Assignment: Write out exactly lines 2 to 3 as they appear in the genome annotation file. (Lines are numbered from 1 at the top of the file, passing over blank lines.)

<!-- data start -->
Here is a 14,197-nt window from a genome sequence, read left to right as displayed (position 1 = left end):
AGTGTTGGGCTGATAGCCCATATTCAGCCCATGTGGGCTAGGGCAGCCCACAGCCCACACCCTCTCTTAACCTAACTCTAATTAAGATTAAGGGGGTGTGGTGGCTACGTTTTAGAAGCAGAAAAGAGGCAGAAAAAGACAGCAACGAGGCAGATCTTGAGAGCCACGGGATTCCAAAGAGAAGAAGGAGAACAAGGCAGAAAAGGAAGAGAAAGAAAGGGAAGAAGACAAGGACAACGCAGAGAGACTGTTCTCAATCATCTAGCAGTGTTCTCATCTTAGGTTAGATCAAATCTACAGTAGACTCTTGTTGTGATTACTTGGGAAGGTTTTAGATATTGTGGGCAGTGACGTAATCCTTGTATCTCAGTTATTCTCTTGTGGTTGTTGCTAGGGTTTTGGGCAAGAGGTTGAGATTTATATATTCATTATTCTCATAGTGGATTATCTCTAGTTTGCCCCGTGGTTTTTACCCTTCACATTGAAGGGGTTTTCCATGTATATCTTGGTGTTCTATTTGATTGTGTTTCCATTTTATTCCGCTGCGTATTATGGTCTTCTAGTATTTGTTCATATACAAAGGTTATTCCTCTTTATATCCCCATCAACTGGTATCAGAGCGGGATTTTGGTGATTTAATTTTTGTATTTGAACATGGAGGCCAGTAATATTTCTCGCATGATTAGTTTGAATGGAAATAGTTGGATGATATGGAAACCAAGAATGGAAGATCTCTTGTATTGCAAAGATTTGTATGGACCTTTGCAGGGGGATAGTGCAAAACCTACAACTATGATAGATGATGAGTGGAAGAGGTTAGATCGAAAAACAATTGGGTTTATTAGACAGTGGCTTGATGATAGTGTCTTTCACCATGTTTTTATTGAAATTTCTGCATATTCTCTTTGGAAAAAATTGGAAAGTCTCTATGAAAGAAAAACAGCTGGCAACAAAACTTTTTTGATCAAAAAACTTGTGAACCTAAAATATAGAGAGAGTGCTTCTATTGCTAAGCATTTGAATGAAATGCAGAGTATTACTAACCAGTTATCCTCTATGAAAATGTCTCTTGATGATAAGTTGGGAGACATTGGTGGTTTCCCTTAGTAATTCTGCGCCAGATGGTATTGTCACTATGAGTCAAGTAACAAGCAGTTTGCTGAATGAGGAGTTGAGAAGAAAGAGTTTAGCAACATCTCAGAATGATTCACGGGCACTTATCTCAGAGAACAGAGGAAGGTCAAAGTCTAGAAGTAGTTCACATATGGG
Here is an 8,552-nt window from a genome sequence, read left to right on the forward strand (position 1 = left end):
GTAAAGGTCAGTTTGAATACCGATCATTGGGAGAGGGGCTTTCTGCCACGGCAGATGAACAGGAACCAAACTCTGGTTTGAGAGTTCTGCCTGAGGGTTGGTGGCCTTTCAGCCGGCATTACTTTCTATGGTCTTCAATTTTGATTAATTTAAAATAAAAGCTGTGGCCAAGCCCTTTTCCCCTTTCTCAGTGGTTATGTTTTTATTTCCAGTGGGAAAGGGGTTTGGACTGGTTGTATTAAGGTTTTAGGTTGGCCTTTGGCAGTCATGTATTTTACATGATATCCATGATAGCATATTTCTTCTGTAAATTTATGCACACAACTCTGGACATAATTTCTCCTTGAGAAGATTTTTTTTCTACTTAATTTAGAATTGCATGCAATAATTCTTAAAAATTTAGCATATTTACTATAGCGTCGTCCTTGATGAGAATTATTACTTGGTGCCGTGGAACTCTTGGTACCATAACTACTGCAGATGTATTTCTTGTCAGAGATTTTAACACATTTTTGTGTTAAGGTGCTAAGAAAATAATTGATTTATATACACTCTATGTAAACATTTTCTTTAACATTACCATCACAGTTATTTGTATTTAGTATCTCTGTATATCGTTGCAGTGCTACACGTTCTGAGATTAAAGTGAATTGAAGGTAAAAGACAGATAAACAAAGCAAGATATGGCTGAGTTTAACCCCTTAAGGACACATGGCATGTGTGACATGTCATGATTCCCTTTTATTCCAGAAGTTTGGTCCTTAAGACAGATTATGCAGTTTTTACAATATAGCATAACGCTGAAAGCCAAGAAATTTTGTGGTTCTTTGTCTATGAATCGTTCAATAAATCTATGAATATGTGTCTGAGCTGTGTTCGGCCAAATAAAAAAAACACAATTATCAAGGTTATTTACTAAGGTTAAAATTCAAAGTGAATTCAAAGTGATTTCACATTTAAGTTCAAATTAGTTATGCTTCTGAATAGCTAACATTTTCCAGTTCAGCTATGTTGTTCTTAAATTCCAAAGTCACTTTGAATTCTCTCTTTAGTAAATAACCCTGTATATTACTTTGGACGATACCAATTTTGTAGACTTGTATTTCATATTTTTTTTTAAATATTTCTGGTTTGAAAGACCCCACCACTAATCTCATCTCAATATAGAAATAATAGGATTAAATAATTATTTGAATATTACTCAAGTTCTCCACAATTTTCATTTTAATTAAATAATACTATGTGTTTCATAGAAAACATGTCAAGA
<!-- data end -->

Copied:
AGTGTTGGGCTGATAGCCCATATTCAGCCCATGTGGGCTAGGGCAGCCCACAGCCCACACCCTCTCTTAACCTAACTCTAATTAAGATTAAGGGGGTGTGGTGGCTACGTTTTAGAAGCAGAAAAGAGGCAGAAAAAGACAGCAACGAGGCAGATCTTGAGAGCCACGGGATTCCAAAGAGAAGAAGGAGAACAAGGCAGAAAAGGAAGAGAAAGAAAGGGAAGAAGACAAGGACAACGCAGAGAGACTGTTCTCAATCATCTAGCAGTGTTCTCATCTTAGGTTAGATCAAATCTACAGTAGACTCTTGTTGTGATTACTTGGGAAGGTTTTAGATATTGTGGGCAGTGACGTAATCCTTGTATCTCAGTTATTCTCTTGTGGTTGTTGCTAGGGTTTTGGGCAAGAGGTTGAGATTTATATATTCATTATTCTCATAGTGGATTATCTCTAGTTTGCCCCGTGGTTTTTACCCTTCACATTGAAGGGGTTTTCCATGTATATCTTGGTGTTCTATTTGATTGTGTTTCCATTTTATTCCGCTGCGTATTATGGTCTTCTAGTATTTGTTCATATACAAAGGTTATTCCTCTTTATATCCCCATCAACTGGTATCAGAGCGGGATTTTGGTGATTTAATTTTTGTATTTGAACATGGAGGCCAGTAATATTTCTCGCATGATTAGTTTGAATGGAAATAGTTGGATGATATGGAAACCAAGAATGGAAGATCTCTTGTATTGCAAAGATTTGTATGGACCTTTGCAGGGGGATAGTGCAAAACCTACAACTATGATAGATGATGAGTGGAAGAGGTTAGATCGAAAAACAATTGGGTTTATTAGACAGTGGCTTGATGATAGTGTCTTTCACCATGTTTTTATTGAAATTTCTGCATATTCTCTTTGGAAAAAATTGGAAAGTCTCTATGAAAGAAAAACAGCTGGCAACAAAACTTTTTTGATCAAAAAACTTGTGAACCTAAAATATAGAGAGAGTGCTTCTATTGCTAAGCATTTGAATGAAATGCAGAGTATTACTAACCAGTTATCCTCTATGAAAATGTCTCTTGATGATAAGTTGGGAGACATTGGTGGTTTCCCTTAGTAATTCTGCGCCAGATGGTATTGTCACTATGAGTCAAGTAACAAGCAGTTTGCTGAATGAGGAGTTGAGAAGAAAGAGTTTAGCAACATCTCAGAATGATTCACGGGCACTTATCTCAGAGAACAGAGGAAGGTCAAAGTCTAGAAGTAGTTCACATATGGG
Here is an 8,552-nt window from a genome sequence, read left to right on the forward strand (position 1 = left end):